Epilepsy and Bipolar Disorder
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Epilepsy and Bipolar Disorder

Q: Hi Dr. Phelps, I am curious about the correlation between epilepsy and bipolar. From what I have read I believe I have what is called abdominal seizures. I become very nauseated, sweaty and dizzy. Every part of me above the waist must become relaxed or the episode will last longer and then I pass out. I am then out from anywhere between 15 minutes and eleven hours. This has happened only in the evenings on occasion and hasn't happeded on quite some time. Can you give me some enlightenment on this ?

Hello Star -- 

Ah, enlightenment, that would be good.  I may fall short of that.  (    :)   ).  Before turning to your question, the place to start is to worry about these events.  They sure sound like seizures all right.  The sensation you describe could be an "aura", which commonly precedes a seizure.  If they are becoming less frequent, that's good; but even one in a rare while is worrisome.  Obviously -- you've probably worried something like "what happens if I have one of these while I"m driving?"  So the place to start is to see a doc to be evaluated for these probable seizures.  You'll probably get an electroencephalogram (EEG) and unless that was flat "normal" you'll probably be prescribed an anticonvulsant.  

Now, if I have any "enlightenment" to offer, it's this: if you're reading my site you might have some mood symptoms too?  If you think you might have something like bipolar II, just make sure the doc' who treats your probable seizures knows about that too so that she/he might choose a medication that could have mood stabilizing effects as well as anti-seizure effects (i.e. Depakote or carbamazepine, as opposed to Dilantin or Neurontin).  

Jim Phelps, M.D.

Published September, 2000

Does LSD permanently change brain chemistry?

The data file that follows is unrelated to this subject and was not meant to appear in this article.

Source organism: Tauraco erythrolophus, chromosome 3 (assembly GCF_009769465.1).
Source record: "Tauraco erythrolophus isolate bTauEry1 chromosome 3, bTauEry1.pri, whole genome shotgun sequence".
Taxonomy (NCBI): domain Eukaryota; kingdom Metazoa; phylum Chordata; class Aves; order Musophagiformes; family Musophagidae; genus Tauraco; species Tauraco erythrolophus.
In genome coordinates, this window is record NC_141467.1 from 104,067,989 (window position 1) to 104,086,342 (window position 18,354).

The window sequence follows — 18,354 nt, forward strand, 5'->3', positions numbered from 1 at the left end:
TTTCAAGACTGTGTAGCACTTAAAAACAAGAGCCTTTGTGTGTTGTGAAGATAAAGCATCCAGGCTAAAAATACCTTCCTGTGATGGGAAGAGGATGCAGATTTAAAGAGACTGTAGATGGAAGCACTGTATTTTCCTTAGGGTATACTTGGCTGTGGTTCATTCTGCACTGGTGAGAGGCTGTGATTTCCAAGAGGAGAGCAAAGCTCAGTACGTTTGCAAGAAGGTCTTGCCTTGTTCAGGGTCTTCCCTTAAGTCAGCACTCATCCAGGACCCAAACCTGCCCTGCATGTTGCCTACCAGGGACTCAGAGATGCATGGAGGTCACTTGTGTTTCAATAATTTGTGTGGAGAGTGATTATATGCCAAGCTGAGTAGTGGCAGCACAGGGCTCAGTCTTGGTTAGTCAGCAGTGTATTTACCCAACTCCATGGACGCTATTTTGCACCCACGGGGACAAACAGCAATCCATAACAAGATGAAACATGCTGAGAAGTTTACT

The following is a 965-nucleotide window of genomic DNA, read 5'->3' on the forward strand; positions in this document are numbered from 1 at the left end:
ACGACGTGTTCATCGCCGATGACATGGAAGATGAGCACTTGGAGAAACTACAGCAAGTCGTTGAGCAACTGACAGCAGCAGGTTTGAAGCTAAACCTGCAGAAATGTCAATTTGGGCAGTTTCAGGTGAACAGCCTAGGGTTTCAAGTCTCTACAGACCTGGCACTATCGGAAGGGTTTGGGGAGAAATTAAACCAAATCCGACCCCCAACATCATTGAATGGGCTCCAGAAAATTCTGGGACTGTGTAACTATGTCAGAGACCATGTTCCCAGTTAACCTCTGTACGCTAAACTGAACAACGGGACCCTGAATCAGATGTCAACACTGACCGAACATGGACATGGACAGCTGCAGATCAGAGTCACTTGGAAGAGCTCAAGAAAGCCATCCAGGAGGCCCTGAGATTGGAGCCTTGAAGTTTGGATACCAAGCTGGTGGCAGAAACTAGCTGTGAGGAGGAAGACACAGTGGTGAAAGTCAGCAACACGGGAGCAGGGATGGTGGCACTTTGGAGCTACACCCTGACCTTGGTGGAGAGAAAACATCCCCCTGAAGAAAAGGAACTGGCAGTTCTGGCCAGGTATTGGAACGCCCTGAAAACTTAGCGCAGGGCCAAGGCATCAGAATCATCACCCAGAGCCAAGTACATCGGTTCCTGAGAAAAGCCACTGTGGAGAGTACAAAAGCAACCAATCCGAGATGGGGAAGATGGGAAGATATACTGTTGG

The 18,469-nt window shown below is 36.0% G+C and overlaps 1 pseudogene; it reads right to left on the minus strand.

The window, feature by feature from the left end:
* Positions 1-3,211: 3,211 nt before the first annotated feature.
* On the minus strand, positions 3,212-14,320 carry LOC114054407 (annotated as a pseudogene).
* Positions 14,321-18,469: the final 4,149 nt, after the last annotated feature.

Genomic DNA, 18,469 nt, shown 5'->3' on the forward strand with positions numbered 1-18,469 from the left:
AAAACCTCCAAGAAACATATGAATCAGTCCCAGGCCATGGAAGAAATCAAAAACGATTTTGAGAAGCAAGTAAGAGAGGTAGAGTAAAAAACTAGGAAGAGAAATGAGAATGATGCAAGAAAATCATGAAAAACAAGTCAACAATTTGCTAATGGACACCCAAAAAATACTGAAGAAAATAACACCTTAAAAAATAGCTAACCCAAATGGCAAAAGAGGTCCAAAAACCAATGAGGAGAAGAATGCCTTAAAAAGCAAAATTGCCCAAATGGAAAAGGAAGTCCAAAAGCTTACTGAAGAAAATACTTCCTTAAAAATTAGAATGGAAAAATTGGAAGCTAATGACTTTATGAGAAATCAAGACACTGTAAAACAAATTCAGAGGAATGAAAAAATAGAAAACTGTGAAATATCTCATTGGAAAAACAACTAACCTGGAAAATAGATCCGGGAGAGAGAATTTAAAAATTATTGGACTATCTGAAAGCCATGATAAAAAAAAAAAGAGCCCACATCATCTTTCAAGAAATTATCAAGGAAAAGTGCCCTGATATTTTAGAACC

Q: I am familiar with the "self-medicating" drug abuse effects of BP. I was wondering if there is a hypothesis about drug abuse triggering, or even as a cause of, BP disorder. For example, I did LSD several times in my youth, the effects of which can were psychotic-like hallucinations and delusions. Has the chemical effects of LSD been studied in order to see if a similar link exsists for psychotic BP? Does LSD permanently change brain chemistry? thank you for your reply.

Hello Terri --
The general thought a few years ago (and I just did a quick search, finding surprisingly few recent articles, with those from the 80's supporting this general thought) was that people who might be vulnerable, especially genetically, could be triggered into an ongoing mental illness with bipolar or psychotic features, from drug use.  The implication of the theory, of course, is that if you didn't use you wouldn't have gotten sick.  That's not particularly useful, is it?  Perhaps this implication is why there isn't a lot of recent writing on this topic: once you say that, there's not much room to say anything else.  You might as well go back to trying to reduce drug use in the first place -- for this reason perhaps, and for others as well.  One article suggested that if LSD caused psychotic-like experiences, that suggested the individual was one of those "vulnerable" ones. 

But think about it: how would you ever test this hypothesis?  To really know, beyond statistical associations of drug use and subsequent mental illness, you'd have to do a "randomized controlled trial just as is the best standard for "knowing" whether a new medication really works any better than a placebo.  To do this trial you'd have to give some people LSD, others a placebo, then wait to see if the LSD group got more psychosis over time.  Obviously that's one study than ain't going to happen!  So anybody who tries to answer your question is limited to the statistical association of drug use and mental illness: but that doesn't mean the drugs caused the illness!  Maybe something else causes both drug use and the illness symptoms. Or maybe those people who are drifting toward greater symptoms see it coming somehow and start using.  There are quite a few other maybe's possible.  So the bottom line is, yes, it looks like there's an association all right, but what does that mean?  We don't really know and aren't likely to find out soon.  Try searching "LSD bipolar" on Pub Med (instructions/help Dr. Phelps

Published September, 2000

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